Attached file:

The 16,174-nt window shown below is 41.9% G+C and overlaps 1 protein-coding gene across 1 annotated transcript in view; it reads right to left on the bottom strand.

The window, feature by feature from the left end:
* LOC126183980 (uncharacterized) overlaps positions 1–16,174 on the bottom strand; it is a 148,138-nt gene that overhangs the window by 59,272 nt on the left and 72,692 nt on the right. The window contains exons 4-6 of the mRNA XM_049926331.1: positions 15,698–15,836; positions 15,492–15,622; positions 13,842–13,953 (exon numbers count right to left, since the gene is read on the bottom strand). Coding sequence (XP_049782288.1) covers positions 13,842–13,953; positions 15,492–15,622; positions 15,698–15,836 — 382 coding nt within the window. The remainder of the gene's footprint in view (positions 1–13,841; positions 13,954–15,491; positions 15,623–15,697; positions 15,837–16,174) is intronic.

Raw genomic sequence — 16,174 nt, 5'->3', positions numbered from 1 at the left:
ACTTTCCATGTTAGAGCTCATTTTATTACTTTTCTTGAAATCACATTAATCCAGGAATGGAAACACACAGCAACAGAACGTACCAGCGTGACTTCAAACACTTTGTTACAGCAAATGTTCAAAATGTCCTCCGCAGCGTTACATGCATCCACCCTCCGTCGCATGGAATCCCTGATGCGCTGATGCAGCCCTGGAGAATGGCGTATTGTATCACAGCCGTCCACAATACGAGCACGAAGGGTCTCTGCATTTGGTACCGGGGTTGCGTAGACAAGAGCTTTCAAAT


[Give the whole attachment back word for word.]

The 16,174-nt window shown below is 41.9% G+C and overlaps 1 protein-coding gene across 1 annotated transcript in view; it reads right to left on the bottom strand.

The window, feature by feature from the left end:
* LOC126183980 (uncharacterized) overlaps positions 1–16,174 on the bottom strand; it is a 148,138-nt gene that overhangs the window by 59,272 nt on the left and 72,692 nt on the right. The window contains exons 4-6 of the mRNA XM_049926331.1: positions 15,698–15,836; positions 15,492–15,622; positions 13,842–13,953 (exon numbers count right to left, since the gene is read on the bottom strand). Coding sequence (XP_049782288.1) covers positions 13,842–13,953; positions 15,492–15,622; positions 15,698–15,836 — 382 coding nt within the window. The remainder of the gene's footprint in view (positions 1–13,841; positions 13,954–15,491; positions 15,623–15,697; positions 15,837–16,174) is intronic.

Raw genomic sequence — 16,174 nt, 5'->3', positions numbered from 1 at the left:
ACTTTCCATGTTAGAGCTCATTTTATTACTTTTCTTGAAATCACATTAATCCAGGAATGGAAACACACAGCAACAGAACGTACCAGCGTGACTTCAAACACTTTGTTACAGCAAATGTTCAAAATGTCCTCCGCAGCGTTACATGCATCCACCCTCCGTCGCATGGAATCCCTGATGCGCTGATGCAGCCCTGGAGAATGGCGTATTGTATCACAGCCGTCCACAATACGAGCACGAAGGGTCTCTGCATTTGGTACCGGGGTTGCGTAGACAAGAGCTTTCAAAT